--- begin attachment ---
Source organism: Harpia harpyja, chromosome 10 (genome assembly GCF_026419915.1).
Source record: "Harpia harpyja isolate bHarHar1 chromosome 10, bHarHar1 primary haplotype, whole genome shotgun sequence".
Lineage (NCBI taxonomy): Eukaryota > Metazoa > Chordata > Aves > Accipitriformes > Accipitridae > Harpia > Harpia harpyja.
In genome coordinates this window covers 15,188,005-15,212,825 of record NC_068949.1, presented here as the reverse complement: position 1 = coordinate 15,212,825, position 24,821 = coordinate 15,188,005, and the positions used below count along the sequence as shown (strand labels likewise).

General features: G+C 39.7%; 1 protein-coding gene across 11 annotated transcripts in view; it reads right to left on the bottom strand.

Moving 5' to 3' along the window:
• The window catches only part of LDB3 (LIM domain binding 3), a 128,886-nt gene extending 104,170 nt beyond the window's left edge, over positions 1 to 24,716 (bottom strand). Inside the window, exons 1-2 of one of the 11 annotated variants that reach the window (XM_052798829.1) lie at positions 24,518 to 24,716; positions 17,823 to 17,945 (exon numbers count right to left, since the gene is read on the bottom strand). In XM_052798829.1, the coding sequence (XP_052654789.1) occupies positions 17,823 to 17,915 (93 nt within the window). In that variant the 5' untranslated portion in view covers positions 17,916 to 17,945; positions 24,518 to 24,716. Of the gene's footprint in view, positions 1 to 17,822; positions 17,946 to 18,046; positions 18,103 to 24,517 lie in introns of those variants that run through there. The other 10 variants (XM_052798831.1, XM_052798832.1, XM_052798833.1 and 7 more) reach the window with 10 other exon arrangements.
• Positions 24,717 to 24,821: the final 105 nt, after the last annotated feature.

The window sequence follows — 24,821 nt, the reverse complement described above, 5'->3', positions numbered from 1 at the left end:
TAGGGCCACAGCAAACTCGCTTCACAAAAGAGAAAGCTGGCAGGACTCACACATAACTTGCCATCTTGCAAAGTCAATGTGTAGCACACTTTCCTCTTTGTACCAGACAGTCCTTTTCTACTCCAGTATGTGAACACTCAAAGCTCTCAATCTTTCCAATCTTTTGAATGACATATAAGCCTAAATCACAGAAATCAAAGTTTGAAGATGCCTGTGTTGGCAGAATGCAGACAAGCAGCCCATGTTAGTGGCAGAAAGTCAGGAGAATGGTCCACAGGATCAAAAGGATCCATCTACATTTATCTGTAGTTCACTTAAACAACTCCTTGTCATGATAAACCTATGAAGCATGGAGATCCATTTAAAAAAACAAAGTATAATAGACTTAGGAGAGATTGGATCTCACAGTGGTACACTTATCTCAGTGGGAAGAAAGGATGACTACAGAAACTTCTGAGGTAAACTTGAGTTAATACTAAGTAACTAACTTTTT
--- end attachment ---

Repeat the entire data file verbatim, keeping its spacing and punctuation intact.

Source organism: Harpia harpyja, chromosome 10 (genome assembly GCF_026419915.1).
Source record: "Harpia harpyja isolate bHarHar1 chromosome 10, bHarHar1 primary haplotype, whole genome shotgun sequence".
Lineage (NCBI taxonomy): Eukaryota > Metazoa > Chordata > Aves > Accipitriformes > Accipitridae > Harpia > Harpia harpyja.
In genome coordinates this window covers 15,188,005-15,212,825 of record NC_068949.1, presented here as the reverse complement: position 1 = coordinate 15,212,825, position 24,821 = coordinate 15,188,005, and the positions used below count along the sequence as shown (strand labels likewise).

General features: G+C 39.7%; 1 protein-coding gene across 11 annotated transcripts in view; it reads right to left on the bottom strand.

Moving 5' to 3' along the window:
• The window catches only part of LDB3 (LIM domain binding 3), a 128,886-nt gene extending 104,170 nt beyond the window's left edge, over positions 1 to 24,716 (bottom strand). Inside the window, exons 1-2 of one of the 11 annotated variants that reach the window (XM_052798829.1) lie at positions 24,518 to 24,716; positions 17,823 to 17,945 (exon numbers count right to left, since the gene is read on the bottom strand). In XM_052798829.1, the coding sequence (XP_052654789.1) occupies positions 17,823 to 17,915 (93 nt within the window). In that variant the 5' untranslated portion in view covers positions 17,916 to 17,945; positions 24,518 to 24,716. Of the gene's footprint in view, positions 1 to 17,822; positions 17,946 to 18,046; positions 18,103 to 24,517 lie in introns of those variants that run through there. The other 10 variants (XM_052798831.1, XM_052798832.1, XM_052798833.1 and 7 more) reach the window with 10 other exon arrangements.
• Positions 24,717 to 24,821: the final 105 nt, after the last annotated feature.

The window sequence follows — 24,821 nt, the reverse complement described above, 5'->3', positions numbered from 1 at the left end:
TAGGGCCACAGCAAACTCGCTTCACAAAAGAGAAAGCTGGCAGGACTCACACATAACTTGCCATCTTGCAAAGTCAATGTGTAGCACACTTTCCTCTTTGTACCAGACAGTCCTTTTCTACTCCAGTATGTGAACACTCAAAGCTCTCAATCTTTCCAATCTTTTGAATGACATATAAGCCTAAATCACAGAAATCAAAGTTTGAAGATGCCTGTGTTGGCAGAATGCAGACAAGCAGCCCATGTTAGTGGCAGAAAGTCAGGAGAATGGTCCACAGGATCAAAAGGATCCATCTACATTTATCTGTAGTTCACTTAAACAACTCCTTGTCATGATAAACCTATGAAGCATGGAGATCCATTTAAAAAAACAAAGTATAATAGACTTAGGAGAGATTGGATCTCACAGTGGTACACTTATCTCAGTGGGAAGAAAGGATGACTACAGAAACTTCTGAGGTAAACTTGAGTTAATACTAAGTAACTAACTTTTT